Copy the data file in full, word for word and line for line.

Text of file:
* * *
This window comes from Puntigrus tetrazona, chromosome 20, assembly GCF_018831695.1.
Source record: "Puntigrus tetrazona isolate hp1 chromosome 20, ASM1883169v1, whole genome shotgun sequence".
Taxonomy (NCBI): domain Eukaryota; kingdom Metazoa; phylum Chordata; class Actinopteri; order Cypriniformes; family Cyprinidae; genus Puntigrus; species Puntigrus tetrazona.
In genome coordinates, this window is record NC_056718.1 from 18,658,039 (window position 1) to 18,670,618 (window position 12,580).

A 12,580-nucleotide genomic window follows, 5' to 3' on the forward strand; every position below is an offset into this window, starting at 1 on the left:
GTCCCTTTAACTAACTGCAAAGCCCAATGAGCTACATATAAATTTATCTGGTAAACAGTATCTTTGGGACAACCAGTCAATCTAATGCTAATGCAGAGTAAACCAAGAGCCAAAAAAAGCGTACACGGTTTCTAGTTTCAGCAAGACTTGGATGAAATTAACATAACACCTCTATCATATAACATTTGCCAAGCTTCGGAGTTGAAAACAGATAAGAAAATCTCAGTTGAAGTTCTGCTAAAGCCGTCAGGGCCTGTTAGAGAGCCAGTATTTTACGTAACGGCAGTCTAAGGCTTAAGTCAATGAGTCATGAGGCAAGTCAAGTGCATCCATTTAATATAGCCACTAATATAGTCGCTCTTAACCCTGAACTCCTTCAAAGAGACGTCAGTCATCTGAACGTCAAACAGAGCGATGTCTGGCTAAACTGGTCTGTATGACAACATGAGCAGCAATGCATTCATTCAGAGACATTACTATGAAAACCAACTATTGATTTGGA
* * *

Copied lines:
This window comes from Puntigrus tetrazona, chromosome 20, assembly GCF_018831695.1.
Source record: "Puntigrus tetrazona isolate hp1 chromosome 20, ASM1883169v1, whole genome shotgun sequence".
Taxonomy (NCBI): domain Eukaryota; kingdom Metazoa; phylum Chordata; class Actinopteri; order Cypriniformes; family Cyprinidae; genus Puntigrus; species Puntigrus tetrazona.
In genome coordinates, this window is record NC_056718.1 from 18,658,039 (window position 1) to 18,670,618 (window position 12,580).

A 12,580-nucleotide genomic window follows, 5' to 3' on the forward strand; every position below is an offset into this window, starting at 1 on the left:
GTCCCTTTAACTAACTGCAAAGCCCAATGAGCTACATATAAATTTATCTGGTAAACAGTATCTTTGGGACAACCAGTCAATCTAATGCTAATGCAGAGTAAACCAAGAGCCAAAAAAAGCGTACACGGTTTCTAGTTTCAGCAAGACTTGGATGAAATTAACATAACACCTCTATCATATAACATTTGCCAAGCTTCGGAGTTGAAAACAGATAAGAAAATCTCAGTTGAAGTTCTGCTAAAGCCGTCAGGGCCTGTTAGAGAGCCAGTATTTTACGTAACGGCAGTCTAAGGCTTAAGTCAATGAGTCATGAGGCAAGTCAAGTGCATCCATTTAATATAGCCACTAATATAGTCGCTCTTAACCCTGAACTCCTTCAAAGAGACGTCAGTCATCTGAACGTCAAACAGAGCGATGTCTGGCTAAACTGGTCTGTATGACAACATGAGCAGCAATGCATTCATTCAGAGACATTACTATGAAAACCAACTATTGATTTGGA